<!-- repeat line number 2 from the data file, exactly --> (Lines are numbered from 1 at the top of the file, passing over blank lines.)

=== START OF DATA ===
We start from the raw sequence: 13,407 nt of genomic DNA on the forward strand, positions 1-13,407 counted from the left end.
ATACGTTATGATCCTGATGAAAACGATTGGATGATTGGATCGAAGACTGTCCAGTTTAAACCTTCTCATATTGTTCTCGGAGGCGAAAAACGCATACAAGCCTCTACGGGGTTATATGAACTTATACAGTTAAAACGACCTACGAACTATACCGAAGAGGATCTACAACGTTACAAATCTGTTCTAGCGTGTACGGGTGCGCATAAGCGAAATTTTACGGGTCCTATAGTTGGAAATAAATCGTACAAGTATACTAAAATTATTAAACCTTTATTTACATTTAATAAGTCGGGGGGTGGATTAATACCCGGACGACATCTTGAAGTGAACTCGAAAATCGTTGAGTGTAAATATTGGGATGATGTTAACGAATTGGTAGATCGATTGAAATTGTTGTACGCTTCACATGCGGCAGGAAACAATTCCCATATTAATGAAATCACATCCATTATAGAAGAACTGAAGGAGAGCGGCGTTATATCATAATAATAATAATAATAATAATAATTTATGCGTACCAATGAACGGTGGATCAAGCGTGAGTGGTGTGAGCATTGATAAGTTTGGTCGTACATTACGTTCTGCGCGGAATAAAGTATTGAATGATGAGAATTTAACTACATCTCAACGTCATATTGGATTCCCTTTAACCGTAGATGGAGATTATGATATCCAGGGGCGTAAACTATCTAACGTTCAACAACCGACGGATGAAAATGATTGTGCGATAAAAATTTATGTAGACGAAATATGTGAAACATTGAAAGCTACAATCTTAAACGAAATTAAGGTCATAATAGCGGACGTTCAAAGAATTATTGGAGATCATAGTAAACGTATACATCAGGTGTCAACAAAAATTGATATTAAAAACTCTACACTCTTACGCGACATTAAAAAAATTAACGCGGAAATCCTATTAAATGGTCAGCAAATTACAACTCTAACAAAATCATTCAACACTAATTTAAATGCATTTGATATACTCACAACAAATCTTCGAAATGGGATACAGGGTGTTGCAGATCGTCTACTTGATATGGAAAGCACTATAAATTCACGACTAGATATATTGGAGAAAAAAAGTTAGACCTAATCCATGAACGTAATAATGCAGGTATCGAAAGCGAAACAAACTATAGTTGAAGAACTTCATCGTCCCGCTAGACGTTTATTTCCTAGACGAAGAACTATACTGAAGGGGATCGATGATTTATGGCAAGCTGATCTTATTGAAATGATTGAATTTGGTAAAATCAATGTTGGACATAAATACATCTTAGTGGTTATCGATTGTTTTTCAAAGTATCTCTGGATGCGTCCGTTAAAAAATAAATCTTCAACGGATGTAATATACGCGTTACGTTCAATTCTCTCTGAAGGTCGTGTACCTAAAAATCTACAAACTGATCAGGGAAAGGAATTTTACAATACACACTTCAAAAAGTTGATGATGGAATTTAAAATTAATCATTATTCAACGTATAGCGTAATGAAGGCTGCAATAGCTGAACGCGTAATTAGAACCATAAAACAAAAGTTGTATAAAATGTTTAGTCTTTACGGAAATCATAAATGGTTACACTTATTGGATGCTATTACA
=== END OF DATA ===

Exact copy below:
ATACGTTATGATCCTGATGAAAACGATTGGATGATTGGATCGAAGACTGTCCAGTTTAAACCTTCTCATATTGTTCTCGGAGGCGAAAAACGCATACAAGCCTCTACGGGGTTATATGAACTTATACAGTTAAAACGACCTACGAACTATACCGAAGAGGATCTACAACGTTACAAATCTGTTCTAGCGTGTACGGGTGCGCATAAGCGAAATTTTACGGGTCCTATAGTTGGAAATAAATCGTACAAGTATACTAAAATTATTAAACCTTTATTTACATTTAATAAGTCGGGGGGTGGATTAATACCCGGACGACATCTTGAAGTGAACTCGAAAATCGTTGAGTGTAAATATTGGGATGATGTTAACGAATTGGTAGATCGATTGAAATTGTTGTACGCTTCACATGCGGCAGGAAACAATTCCCATATTAATGAAATCACATCCATTATAGAAGAACTGAAGGAGAGCGGCGTTATATCATAATAATAATAATAATAATAATAATTTATGCGTACCAATGAACGGTGGATCAAGCGTGAGTGGTGTGAGCATTGATAAGTTTGGTCGTACATTACGTTCTGCGCGGAATAAAGTATTGAATGATGAGAATTTAACTACATCTCAACGTCATATTGGATTCCCTTTAACCGTAGATGGAGATTATGATATCCAGGGGCGTAAACTATCTAACGTTCAACAACCGACGGATGAAAATGATTGTGCGATAAAAATTTATGTAGACGAAATATGTGAAACATTGAAAGCTACAATCTTAAACGAAATTAAGGTCATAATAGCGGACGTTCAAAGAATTATTGGAGATCATAGTAAACGTATACATCAGGTGTCAACAAAAATTGATATTAAAAACTCTACACTCTTACGCGACATTAAAAAAATTAACGCGGAAATCCTATTAAATGGTCAGCAAATTACAACTCTAACAAAATCATTCAACACTAATTTAAATGCATTTGATATACTCACAACAAATCTTCGAAATGGGATACAGGGTGTTGCAGATCGTCTACTTGATATGGAAAGCACTATAAATTCACGACTAGATATATTGGAGAAAAAAAGTTAGACCTAATCCATGAACGTAATAATGCAGGTATCGAAAGCGAAACAAACTATAGTTGAAGAACTTCATCGTCCCGCTAGACGTTTATTTCCTAGACGAAGAACTATACTGAAGGGGATCGATGATTTATGGCAAGCTGATCTTATTGAAATGATTGAATTTGGTAAAATCAATGTTGGACATAAATACATCTTAGTGGTTATCGATTGTTTTTCAAAGTATCTCTGGATGCGTCCGTTAAAAAATAAATCTTCAACGGATGTAATATACGCGTTACGTTCAATTCTCTCTGAAGGTCGTGTACCTAAAAATCTACAAACTGATCAGGGAAAGGAATTTTACAATACACACTTCAAAAAGTTGATGATGGAATTTAAAATTAATCATTATTCAACGTATAGCGTAATGAAGGCTGCAATAGCTGAACGCGTAATTAGAACCATAAAACAAAAGTTGTATAAAATGTTTAGTCTTTACGGAAATCATAAATGGTTACACTTATTGGATGCTATTACA